It has been argued this could cause chaos at the UK’s borders and see a hit to the economy, while also not providing protections for EU citizens living in the UK and British expats living on the continent.

It could also see a hard border established on the island of Ireland, and the ending of UK-EU security co-operation.

Sky News recently revealed the armed forces have activated a team in a nuclear-proof bunker under the Ministry of Defence as the government prepares for a potential no-deal Brexit.

However, Brexiteers argue a no-deal Brexit would mean the UK wouldn’t have to pay a £39bn divorce fee and could immediately reduce tariffs on goods coming into the country.

How will it work?

At 2pm on Wednesday, the normal business in the Commons will stop.

MPs will then consider a backbench motion setting out the future business in the chamber, including the arrangements for holding the indicative votes.

If more than one business motion is tabled, Speaker John Bercow will decide which one is selected.

Sir Oliver said he hoped to be able to work with the government and Labour to come to an agreement about how the process will work.

After a debate of up to an hour, the Commons will then begin considering the options that have been put forward.

Pro-Brexit protestors carry placards during a protest near the Houses of Parliament in London on March 13, 2019. - British MPs will vote Wednesday on whether the country should leave the EU without a deal in just over two weeks, after overwhelmingly rejecting a draft divorce agreement. The House of Commons is expected to vote against a 'no deal' Brexit, although this could still happen on March 29 unless it can agree on what should happen instead.
Image:
Pro-Brexit protesters carry placards during a protest near the Houses of Parliament in London

How long will it take?

This is not clear, but Sir Oliver has suggested it could be a long process which takes several days.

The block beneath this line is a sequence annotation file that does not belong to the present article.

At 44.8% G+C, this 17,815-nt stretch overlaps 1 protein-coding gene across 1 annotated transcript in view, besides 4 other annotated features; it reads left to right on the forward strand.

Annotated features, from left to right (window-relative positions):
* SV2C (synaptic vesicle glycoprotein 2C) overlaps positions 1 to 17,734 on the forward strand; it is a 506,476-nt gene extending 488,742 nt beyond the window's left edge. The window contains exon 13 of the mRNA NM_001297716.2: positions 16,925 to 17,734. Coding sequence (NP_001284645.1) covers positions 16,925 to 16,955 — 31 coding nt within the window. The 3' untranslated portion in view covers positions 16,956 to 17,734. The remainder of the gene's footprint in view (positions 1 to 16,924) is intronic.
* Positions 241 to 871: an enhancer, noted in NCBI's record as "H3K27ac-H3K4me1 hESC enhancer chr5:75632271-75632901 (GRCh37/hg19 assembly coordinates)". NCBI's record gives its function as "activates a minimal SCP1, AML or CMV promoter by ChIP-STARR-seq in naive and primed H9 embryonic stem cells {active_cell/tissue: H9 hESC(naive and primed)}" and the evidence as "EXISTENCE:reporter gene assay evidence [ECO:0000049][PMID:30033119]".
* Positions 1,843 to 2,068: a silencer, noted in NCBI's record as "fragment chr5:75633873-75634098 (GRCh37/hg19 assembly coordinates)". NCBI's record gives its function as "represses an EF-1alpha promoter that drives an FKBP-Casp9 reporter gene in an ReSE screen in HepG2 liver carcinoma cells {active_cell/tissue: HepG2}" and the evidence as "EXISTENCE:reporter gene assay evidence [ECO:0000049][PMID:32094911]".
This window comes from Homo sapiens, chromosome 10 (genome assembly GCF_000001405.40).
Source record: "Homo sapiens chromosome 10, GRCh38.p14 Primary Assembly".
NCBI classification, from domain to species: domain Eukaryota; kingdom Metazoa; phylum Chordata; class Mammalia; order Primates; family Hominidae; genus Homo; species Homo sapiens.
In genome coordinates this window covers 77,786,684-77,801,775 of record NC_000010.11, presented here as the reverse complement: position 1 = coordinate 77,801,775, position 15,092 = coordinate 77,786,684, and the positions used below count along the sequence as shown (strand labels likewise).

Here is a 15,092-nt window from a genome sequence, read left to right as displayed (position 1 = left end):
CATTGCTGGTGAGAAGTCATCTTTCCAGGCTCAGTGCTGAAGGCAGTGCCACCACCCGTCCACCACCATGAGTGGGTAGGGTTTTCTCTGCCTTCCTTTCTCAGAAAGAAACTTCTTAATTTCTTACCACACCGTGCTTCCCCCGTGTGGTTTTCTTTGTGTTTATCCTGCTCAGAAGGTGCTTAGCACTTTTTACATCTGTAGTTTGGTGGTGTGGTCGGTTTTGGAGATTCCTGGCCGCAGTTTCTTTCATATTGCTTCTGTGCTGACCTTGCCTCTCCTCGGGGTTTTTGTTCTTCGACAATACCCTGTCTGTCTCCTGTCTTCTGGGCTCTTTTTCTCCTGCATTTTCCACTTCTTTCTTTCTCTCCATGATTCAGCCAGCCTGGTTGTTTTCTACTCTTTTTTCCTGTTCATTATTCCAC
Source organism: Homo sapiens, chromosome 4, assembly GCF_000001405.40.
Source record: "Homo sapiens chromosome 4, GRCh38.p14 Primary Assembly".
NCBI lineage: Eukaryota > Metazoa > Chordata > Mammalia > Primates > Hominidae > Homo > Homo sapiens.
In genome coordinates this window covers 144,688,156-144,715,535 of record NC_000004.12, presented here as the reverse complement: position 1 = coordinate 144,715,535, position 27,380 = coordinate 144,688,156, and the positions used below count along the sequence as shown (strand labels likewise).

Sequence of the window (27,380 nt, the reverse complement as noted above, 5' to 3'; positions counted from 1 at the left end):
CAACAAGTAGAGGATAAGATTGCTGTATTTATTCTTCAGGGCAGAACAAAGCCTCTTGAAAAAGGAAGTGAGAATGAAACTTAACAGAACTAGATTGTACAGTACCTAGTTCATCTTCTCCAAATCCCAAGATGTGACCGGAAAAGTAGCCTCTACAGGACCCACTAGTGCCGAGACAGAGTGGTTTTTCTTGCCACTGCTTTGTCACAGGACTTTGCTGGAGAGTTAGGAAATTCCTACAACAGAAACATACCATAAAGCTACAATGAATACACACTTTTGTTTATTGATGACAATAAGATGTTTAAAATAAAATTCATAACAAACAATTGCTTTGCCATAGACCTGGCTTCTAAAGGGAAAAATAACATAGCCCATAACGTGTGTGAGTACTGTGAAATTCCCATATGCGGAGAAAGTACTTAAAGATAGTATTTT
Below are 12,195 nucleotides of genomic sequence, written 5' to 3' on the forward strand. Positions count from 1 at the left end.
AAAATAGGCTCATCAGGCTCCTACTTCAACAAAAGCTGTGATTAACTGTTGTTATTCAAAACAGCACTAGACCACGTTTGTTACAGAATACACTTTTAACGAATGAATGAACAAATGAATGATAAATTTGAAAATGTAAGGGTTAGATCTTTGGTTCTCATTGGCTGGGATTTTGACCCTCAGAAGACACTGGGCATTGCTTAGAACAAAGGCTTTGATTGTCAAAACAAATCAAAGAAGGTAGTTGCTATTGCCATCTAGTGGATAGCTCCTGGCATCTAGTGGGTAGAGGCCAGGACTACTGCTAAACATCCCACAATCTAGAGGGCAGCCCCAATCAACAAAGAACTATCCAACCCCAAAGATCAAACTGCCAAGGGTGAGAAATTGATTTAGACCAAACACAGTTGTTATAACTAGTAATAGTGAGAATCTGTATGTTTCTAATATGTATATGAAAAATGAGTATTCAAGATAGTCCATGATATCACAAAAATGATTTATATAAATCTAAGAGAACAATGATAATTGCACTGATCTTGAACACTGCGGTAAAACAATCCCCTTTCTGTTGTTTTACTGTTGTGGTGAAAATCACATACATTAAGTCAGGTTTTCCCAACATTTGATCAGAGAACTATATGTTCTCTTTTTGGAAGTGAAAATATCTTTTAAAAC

He has proposed that MPs begin on a “plain vanilla basis”, with the Commons voting on the various options on paper slips all at once at the end of the first debate.

This would be different to the normal practice, which sees MPs go through lobbies in a series of divisions of around 15 minutes each.

Sir Oliver has said he thinks this would stop MPs voting tactically based on the sequence in which the votes are called.

He added that once it has been established which proposals have “significant” support, a way would have to be found for MPs to “zero in” on the most popular option, perhaps through a form of preferential voting system.

Will the government be bound by what MPs decide?

Not necessarily.

Prime Minister Theresa May told MPs on Tuesday that she was “sceptical” about the process, which “could lead to an outcome that is un-negotiable with the EU”.

“No government could give a blank cheque to commit to an outcome without knowing what it is,” she said.

“So I cannot commit the government to delivering the outcome of any votes held by this House, but I do commit to engaging constructively with this process.”

This was reiterated by Commons leader Andrea Leadsom, who said MPs may come up with something that is “entirely undeliverable.”

Such talk prompted Tory former minister Nick Boles to warn that MPs could bring forward legislation forcing the government to act if ministers try to ignore Parliament.

Leave A Reply

Your email address will not be published.